Howe & Strauss, Time and Newsweek, The New York Times, and marketing gurus everywhere have misled us. If you buy into the idea that there's any such thing as a generation, then it's simply not true that the Lost Generation (1883-1900, supposedly) was followed by a G.I./Greatest Generation (1901-24), a Silent Generation (1925-42), a Boom Generation (1943-60), a Thirteenth/X Generation (1961-81), and most recently, a Millennial Generation (1982-2003).
I was born in 1967, and this stuff has bothered me since the early '90s, when I was informed that I was an "Xer" — which meant lumping me in, first, with younger post-Boomers (whom I call the Original Generation X), and later, with older members of the Net Generation. Just like Obama says he never felt like a Boomer (he's not; he's an OGXer), I never recognized this cobbled-together, imaginary Generation X. So a couple of years ago, while blogging for The Boston Globe's Ideas section, I re-periodized and renamed several recent generations.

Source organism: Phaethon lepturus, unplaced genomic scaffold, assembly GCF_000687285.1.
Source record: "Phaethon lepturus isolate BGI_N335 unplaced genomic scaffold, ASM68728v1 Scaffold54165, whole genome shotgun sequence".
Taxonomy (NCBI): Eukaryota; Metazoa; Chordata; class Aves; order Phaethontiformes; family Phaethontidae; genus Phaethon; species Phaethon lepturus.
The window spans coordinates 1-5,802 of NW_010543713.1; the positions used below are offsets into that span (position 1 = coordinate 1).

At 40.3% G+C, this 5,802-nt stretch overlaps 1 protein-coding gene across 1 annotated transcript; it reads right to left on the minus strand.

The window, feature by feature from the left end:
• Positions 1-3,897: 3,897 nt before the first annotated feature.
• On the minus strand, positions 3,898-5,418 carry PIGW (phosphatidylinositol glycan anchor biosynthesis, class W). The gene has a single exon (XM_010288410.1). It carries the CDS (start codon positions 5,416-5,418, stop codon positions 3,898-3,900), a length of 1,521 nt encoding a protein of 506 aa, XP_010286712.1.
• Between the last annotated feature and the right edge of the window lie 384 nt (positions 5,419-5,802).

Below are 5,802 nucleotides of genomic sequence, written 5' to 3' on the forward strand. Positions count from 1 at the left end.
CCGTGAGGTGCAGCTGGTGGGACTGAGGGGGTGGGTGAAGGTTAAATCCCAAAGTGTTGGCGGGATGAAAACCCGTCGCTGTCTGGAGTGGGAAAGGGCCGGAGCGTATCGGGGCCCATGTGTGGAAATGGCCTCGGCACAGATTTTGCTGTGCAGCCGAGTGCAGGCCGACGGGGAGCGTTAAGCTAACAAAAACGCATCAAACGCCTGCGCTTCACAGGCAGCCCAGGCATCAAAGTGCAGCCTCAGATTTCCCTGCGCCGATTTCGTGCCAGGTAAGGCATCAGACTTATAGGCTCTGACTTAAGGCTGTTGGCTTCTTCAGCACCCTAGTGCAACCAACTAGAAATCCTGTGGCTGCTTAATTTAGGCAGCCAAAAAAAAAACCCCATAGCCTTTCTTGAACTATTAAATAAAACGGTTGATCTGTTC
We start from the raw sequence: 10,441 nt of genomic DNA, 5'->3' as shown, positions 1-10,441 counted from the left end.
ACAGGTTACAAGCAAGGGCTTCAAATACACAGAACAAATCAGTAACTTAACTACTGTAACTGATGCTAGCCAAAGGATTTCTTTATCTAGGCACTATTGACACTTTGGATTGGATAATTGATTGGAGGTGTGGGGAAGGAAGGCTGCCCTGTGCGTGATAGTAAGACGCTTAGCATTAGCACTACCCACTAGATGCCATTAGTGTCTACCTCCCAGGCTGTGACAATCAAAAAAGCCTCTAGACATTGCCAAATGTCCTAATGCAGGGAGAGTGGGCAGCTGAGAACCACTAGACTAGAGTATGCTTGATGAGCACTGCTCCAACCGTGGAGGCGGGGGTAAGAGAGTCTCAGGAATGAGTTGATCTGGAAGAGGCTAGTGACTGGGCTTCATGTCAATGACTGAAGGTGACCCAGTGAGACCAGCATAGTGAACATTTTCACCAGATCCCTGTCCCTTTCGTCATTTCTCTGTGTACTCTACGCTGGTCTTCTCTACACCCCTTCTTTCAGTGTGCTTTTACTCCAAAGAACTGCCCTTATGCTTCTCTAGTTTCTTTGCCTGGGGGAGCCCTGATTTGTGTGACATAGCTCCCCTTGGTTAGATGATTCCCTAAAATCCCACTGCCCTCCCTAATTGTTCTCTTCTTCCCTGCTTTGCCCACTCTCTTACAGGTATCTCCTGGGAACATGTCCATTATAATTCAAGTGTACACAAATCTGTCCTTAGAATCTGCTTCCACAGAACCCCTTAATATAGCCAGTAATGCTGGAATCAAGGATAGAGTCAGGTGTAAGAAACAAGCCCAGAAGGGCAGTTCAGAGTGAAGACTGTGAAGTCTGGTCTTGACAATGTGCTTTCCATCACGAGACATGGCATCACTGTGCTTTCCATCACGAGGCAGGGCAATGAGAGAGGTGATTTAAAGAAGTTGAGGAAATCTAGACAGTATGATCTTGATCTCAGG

More recently, while blogging for io9.com about Radium (or pre-Golden) Age science fiction, I identified the following 19th- and 20th-century European and American generational cohorts: Prometheans (1844-53) | Plutonians (1854-63) | Anarcho-Symbolists (1864-73) | Psychonauts (1874-83).